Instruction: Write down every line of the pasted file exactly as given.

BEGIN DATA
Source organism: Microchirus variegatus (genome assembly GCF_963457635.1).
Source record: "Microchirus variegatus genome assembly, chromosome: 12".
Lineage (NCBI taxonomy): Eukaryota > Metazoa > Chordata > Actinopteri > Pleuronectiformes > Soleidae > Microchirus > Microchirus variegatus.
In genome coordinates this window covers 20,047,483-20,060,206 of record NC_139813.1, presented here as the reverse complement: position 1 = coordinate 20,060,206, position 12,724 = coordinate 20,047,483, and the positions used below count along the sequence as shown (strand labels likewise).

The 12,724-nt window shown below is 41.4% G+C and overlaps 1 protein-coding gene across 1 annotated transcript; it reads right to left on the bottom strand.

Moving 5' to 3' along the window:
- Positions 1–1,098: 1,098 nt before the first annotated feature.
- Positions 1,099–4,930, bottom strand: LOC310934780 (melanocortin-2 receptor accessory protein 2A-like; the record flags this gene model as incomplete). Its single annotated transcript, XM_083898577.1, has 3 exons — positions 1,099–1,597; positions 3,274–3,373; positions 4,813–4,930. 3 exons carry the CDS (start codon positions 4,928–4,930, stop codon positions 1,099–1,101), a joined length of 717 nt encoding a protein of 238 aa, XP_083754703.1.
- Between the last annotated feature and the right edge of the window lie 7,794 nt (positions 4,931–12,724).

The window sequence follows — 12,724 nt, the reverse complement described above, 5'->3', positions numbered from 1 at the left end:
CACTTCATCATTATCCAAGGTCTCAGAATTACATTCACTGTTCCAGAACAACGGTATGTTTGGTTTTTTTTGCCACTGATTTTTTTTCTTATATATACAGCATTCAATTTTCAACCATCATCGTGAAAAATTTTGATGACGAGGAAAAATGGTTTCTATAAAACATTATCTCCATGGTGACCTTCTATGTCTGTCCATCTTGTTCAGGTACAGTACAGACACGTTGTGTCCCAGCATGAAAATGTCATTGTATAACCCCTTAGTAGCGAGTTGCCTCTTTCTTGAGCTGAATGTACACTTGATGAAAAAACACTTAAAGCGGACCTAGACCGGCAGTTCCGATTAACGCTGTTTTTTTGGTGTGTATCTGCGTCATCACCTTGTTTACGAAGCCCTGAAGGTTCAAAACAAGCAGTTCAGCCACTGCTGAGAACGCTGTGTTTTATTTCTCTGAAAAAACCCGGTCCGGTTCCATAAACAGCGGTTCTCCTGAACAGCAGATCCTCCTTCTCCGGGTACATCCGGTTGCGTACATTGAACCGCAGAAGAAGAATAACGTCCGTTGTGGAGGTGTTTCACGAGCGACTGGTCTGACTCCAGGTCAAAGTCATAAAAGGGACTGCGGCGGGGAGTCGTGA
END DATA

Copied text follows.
Source organism: Microchirus variegatus (genome assembly GCF_963457635.1).
Source record: "Microchirus variegatus genome assembly, chromosome: 12".
Lineage (NCBI taxonomy): Eukaryota > Metazoa > Chordata > Actinopteri > Pleuronectiformes > Soleidae > Microchirus > Microchirus variegatus.
In genome coordinates this window covers 20,047,483-20,060,206 of record NC_139813.1, presented here as the reverse complement: position 1 = coordinate 20,060,206, position 12,724 = coordinate 20,047,483, and the positions used below count along the sequence as shown (strand labels likewise).

The 12,724-nt window shown below is 41.4% G+C and overlaps 1 protein-coding gene across 1 annotated transcript; it reads right to left on the bottom strand.

Moving 5' to 3' along the window:
- Positions 1–1,098: 1,098 nt before the first annotated feature.
- Positions 1,099–4,930, bottom strand: LOC310934780 (melanocortin-2 receptor accessory protein 2A-like; the record flags this gene model as incomplete). Its single annotated transcript, XM_083898577.1, has 3 exons — positions 1,099–1,597; positions 3,274–3,373; positions 4,813–4,930. 3 exons carry the CDS (start codon positions 4,928–4,930, stop codon positions 1,099–1,101), a joined length of 717 nt encoding a protein of 238 aa, XP_083754703.1.
- Between the last annotated feature and the right edge of the window lie 7,794 nt (positions 4,931–12,724).

The window sequence follows — 12,724 nt, the reverse complement described above, 5'->3', positions numbered from 1 at the left end:
CACTTCATCATTATCCAAGGTCTCAGAATTACATTCACTGTTCCAGAACAACGGTATGTTTGGTTTTTTTTGCCACTGATTTTTTTTCTTATATATACAGCATTCAATTTTCAACCATCATCGTGAAAAATTTTGATGACGAGGAAAAATGGTTTCTATAAAACATTATCTCCATGGTGACCTTCTATGTCTGTCCATCTTGTTCAGGTACAGTACAGACACGTTGTGTCCCAGCATGAAAATGTCATTGTATAACCCCTTAGTAGCGAGTTGCCTCTTTCTTGAGCTGAATGTACACTTGATGAAAAAACACTTAAAGCGGACCTAGACCGGCAGTTCCGATTAACGCTGTTTTTTTGGTGTGTATCTGCGTCATCACCTTGTTTACGAAGCCCTGAAGGTTCAAAACAAGCAGTTCAGCCACTGCTGAGAACGCTGTGTTTTATTTCTCTGAAAAAACCCGGTCCGGTTCCATAAACAGCGGTTCTCCTGAACAGCAGATCCTCCTTCTCCGGGTACATCCGGTTGCGTACATTGAACCGCAGAAGAAGAATAACGTCCGTTGTGGAGGTGTTTCACGAGCGACTGGTCTGACTCCAGGTCAAAGTCATAAAAGGGACTGCGGCGGGGAGTCGTGA